**Competing interests: ** The authors have declared that no competing interests exist.

## Introduction

The formation of multicellular organisms from the assembly of single-celled ones constitutes one of the most striking and complex problems tackled by biology. The most salient feature that characterizes multicellular organisms is the presence of different cell types, in such a way that the organism associates a different function to each cell type. In each of these cellular types, only a subset of the genes that constitute the genome of the organism (genotype) are expressed, which identify the function and morphology of the cell (phenotype). The development of specialized cells involves differentiation processes, which lead to alterations in gene expression producing different phenotypes from a given genotype. These processes are highly dynamical, directed by complex regulatory networks involving cell-to-cell interactions, and often triggered by external stimuli. As a result of the differentiation processes a rich cooperative pattern involving different cell types is established, increasing the complexity and adaptability of the organism. Due to the large number of scales involved, ranging from protein binding to diffusion of specific elements throughout the organism, a correct mathematical modeling of differentiation processes and their associated pattern formation demands an integrative approach combining tools from statistical mechanics and the theory of dynamical systems (see [1, 2] for instance).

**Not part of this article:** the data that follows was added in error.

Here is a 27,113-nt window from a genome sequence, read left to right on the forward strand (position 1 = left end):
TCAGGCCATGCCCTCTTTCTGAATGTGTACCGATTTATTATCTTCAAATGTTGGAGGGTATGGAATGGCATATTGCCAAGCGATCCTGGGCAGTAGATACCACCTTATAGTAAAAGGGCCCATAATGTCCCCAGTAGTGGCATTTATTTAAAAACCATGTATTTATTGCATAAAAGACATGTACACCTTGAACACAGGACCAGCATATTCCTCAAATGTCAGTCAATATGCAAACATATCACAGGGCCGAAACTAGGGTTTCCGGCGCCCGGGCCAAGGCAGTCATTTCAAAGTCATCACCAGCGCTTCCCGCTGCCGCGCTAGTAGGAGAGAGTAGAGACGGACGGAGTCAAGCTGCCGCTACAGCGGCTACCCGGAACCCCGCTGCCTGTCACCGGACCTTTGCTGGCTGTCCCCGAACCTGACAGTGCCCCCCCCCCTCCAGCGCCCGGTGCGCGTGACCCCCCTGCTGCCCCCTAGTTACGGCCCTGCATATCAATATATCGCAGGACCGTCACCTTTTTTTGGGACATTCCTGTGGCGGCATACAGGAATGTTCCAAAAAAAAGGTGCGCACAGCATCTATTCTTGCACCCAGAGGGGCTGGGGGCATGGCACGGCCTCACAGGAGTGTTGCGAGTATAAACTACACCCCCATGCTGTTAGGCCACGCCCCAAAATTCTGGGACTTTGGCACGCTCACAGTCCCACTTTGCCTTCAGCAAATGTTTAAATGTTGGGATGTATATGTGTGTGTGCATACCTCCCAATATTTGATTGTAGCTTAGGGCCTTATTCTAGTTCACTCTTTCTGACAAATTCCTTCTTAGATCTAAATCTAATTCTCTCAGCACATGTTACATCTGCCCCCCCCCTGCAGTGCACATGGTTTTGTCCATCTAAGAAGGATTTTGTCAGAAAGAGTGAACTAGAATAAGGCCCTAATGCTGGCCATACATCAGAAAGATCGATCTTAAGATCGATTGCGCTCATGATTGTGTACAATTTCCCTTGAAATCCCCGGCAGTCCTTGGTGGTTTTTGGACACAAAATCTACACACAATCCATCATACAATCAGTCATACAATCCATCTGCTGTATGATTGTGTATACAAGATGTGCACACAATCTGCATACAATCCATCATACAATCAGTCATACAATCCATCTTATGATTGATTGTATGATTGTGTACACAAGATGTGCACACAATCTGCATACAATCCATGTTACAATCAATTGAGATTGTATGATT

A landmark process of (prokaryotic) cellular differentiation and cooperative pattern formation is the heterocyst differentiation in cyanobacteria filaments [3, 4]. Cyanobacteria are one of the first organisms that developed multicellularity some (2–3) billion years ago [5]. These bacteria perform oxygenic photosynthesis releasing oxygen to the environment. However, nitrogenase, the enzyme that performs nitrogen fixation, is deactivated by oxygen so that nitrogen fixation cannot occur in its presence [6]. Cyanobacteria solve the incompatibility of incorporating both oxygenic photosynthesis and nitrogen fixation by separating these processes (*i*) temporally, such as in the unicellular *Cyanothece sp.* strain ATCC 51142, which presents photosynthetic activity during the day and fixes nitrogen during the night [7], or (*ii*) spatially, by the generation of non-photosynthetic nitrogen-fixing cells distributed along the filament and acting as nitrogen suppliers.